Basanta Utsav date changed

isva-Bharati has decided not to hold Basanta Utsav on Holi this year because of growing footfall on the campus during the festival in previous years.

Varsity officials said they were trying to prevent a repeat of last year when 2.5 lakh visitors converged on the festival venue, resulting in hooliganism and crowd control problems.

“We have decided that we will not organise Basanta Utsav on the day of Holi like in the past years. It will probably be organised between Holi and the preceding full moon,” said Anirban Sircar, officiating public relations officer of the varsity.

Sources said vice-chancellor Bidyut Chakrabarty had asked for prospective dates from senior officials and teachers at a meeting recently. “Two dates were proposed. But we might declare it at the eleventh hour just to avoid unprecedented crowd,” a senior official said.

“Last year, all roads leading to the ground had got blocked, leading to traffic snarls, suffocation and unwanted harassment. There were also complaints of molestation.”

Basanta Utsav was started by Rabindranath Tagore in the early 1920’s on Basant Panchami. In later decades, the festival was shifted to the date of Holi.

“More recently, the Utsav has become a playground for hooligans. Thousands of people having no regard for the culture of Santiniketan or Rabindranath Tagore disrupted the harmony of the programme. We welcome the move,” said Sudripta Tagore, a resident of Santiniketan and descendent of the Tagore family.

“The more important thing is that there is no rule of organising Basanta Utsav on the day of Holi. Tagore had arranged it as a way to welcome spring, not to play Holi.”

A girl student said: “We don’t know whether changing the date will be a solution. But if such hooliganism is stopped by doing this, then we welcome it.”

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2 new venues for north Bengal fest

2 new venues for north Bengal fest

Kaliaganj in North Dinajpur and Mirik, the tiny sub-division in Darjeeling district, have been chosen by the Bengal government as new venues for the upcoming Uttarbanga Utsav, the week-long cultural extravaganza that is to be inaugurated by chief minister Mamata Banerjee at Atharokhai on the outskirts of Siliguri on January 20.

Sources said the chief minister, after her procession in Siliguri on January 3, had instructed tourism minister Gautam Deb to select Kaliaganj and Mirik as two fresh venues for the fest.

The move is being seen as a gesture by the Trinamul chief to recognise the support etended by residents of the two towns in recent years.

While Mirik is the sole hill civic body where Trinamul is in power, it is the support of the majority of Kaliaganj residents that helped the party win the Assembly bypoll in November last year.

Every year, the festival is held at different venues across north Bengal. From cultural events to marathon to a sit-and-draw competition, a series of programmes are conducted throughout the region.

“Though Trinamul lost the Raiganj Lok Sabha seat to the BJP, it could recover and secured the Kaliaganj Assembly seat for the first time. Also, Mirik is the only civic body in the hills where Trinamul could secure the board. That is why Mamata Banerjee seems to have instructed Gautam Deb to select these two venues for the largest cultural event of the region. Trinamul wants to retain the support of people in both these areas,” said a political analyst.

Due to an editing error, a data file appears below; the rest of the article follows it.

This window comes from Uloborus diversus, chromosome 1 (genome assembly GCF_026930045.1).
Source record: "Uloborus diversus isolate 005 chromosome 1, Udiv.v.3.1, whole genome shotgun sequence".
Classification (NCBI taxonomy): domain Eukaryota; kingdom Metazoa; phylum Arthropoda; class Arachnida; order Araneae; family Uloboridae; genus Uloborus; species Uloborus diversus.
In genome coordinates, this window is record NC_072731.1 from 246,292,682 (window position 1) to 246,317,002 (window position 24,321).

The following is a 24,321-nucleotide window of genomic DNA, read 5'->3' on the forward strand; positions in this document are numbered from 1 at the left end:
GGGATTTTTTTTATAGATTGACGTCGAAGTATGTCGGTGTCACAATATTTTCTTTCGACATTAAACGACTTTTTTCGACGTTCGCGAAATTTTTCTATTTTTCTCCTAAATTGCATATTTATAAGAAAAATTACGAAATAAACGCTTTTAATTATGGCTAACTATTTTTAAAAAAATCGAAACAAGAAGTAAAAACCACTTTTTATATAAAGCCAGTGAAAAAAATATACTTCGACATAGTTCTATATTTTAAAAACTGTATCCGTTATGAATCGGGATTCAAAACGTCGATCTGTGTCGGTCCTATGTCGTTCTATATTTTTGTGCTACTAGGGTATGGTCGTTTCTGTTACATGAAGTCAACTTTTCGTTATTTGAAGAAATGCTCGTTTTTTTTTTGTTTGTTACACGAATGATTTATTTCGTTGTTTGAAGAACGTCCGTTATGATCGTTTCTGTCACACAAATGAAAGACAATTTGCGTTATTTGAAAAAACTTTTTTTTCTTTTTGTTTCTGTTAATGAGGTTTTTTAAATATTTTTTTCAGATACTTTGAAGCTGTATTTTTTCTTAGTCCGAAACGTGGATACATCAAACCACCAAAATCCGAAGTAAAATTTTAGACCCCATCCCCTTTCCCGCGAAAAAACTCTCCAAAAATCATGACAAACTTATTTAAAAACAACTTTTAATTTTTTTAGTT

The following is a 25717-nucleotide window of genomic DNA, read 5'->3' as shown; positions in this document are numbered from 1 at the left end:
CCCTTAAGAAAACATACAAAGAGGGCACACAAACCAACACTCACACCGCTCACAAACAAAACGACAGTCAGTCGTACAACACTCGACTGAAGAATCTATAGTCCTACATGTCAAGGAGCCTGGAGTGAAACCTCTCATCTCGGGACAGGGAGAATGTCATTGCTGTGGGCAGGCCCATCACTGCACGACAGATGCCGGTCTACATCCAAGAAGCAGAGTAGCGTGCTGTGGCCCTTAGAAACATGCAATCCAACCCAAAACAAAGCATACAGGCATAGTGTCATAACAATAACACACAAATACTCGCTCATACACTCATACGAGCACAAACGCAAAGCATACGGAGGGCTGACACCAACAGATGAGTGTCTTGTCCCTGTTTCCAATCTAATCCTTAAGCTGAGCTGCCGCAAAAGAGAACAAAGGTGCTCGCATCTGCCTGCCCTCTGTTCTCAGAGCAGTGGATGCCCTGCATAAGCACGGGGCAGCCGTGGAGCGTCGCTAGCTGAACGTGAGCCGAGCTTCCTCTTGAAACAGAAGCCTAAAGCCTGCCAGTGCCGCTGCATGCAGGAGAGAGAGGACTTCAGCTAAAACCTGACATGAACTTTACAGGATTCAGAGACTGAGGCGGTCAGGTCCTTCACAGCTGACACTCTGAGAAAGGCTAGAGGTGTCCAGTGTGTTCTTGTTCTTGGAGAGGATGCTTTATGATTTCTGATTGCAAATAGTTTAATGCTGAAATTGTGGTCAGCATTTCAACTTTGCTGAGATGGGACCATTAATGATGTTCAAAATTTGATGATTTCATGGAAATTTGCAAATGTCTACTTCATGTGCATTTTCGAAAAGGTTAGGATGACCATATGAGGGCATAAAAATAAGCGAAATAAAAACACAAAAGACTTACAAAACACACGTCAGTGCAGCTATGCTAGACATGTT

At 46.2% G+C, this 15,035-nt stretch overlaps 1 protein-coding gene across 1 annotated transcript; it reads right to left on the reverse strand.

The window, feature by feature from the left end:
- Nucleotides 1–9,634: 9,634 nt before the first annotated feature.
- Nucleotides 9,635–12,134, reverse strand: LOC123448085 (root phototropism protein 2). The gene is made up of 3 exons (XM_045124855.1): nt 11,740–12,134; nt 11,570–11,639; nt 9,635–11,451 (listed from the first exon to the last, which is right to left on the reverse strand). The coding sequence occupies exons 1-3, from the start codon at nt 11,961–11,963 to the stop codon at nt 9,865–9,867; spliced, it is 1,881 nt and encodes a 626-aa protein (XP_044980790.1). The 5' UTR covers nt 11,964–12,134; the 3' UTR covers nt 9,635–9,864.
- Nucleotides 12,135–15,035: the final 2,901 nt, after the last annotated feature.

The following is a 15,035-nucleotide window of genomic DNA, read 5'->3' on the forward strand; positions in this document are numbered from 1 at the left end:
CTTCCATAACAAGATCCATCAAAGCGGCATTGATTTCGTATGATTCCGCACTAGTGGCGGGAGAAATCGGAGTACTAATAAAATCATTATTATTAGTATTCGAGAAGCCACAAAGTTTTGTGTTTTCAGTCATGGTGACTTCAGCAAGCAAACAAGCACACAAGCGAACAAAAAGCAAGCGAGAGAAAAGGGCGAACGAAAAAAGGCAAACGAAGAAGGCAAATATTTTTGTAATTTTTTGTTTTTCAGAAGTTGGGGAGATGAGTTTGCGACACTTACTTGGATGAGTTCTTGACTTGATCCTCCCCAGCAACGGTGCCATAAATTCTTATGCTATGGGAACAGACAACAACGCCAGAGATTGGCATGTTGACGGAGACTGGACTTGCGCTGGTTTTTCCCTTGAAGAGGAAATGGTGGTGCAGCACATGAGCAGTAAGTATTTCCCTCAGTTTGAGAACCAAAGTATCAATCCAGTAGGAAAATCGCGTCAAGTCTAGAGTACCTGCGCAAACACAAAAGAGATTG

Deb, who held a meeting here on the preparations, elaborated on the fest.

“There will be a venue for the fest in each district of north Bengal and everywhere, the fest will open on the same day, that is, on January 20. In the hills, the fest would be held in Darjeeling, Mirik and Kalimpong. In Siliguri, the sit-and-draw competition and the race would be held on January 23 and January 26, respectively,” said Deb.

The sit-and-draw competition, the largest such event in north Bengal, has gained immense popularity among children. Last year, over 15,000 students had participated. It will be held at Kanchanjunga Stadium.

The tourism minister also mentioned that at the inaugural function, the chief minister would confer the “Banga Ratna” award to nine eminent personalities of the region for their contribution in different fields. “She will also distribute scholarships to 10 meritorious students from each district of north Bengal,” Deb said.

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Calendar plans out Salt Lake FE Block’s year

Calendar plans out Salt Lake FE Block’s year

Salt Lake FE Block Residents’ Association is set to forge closer ties among neighbours this year. The block association has for the first time printed wall calendars for its residents with holidays and information of cultural events specific to the block.

For instance, on January 12 there will be a seminar and an elocution contest for youths on the occasion of Swami Vivekananda’s birth anniversary. January 19 will be sports day, to be followed by celebrations for Netaji Subhas Chandra Bose’s birth anniversary, Republic Day and cultural programmes and community dinner on January 30 for Saraswati puja.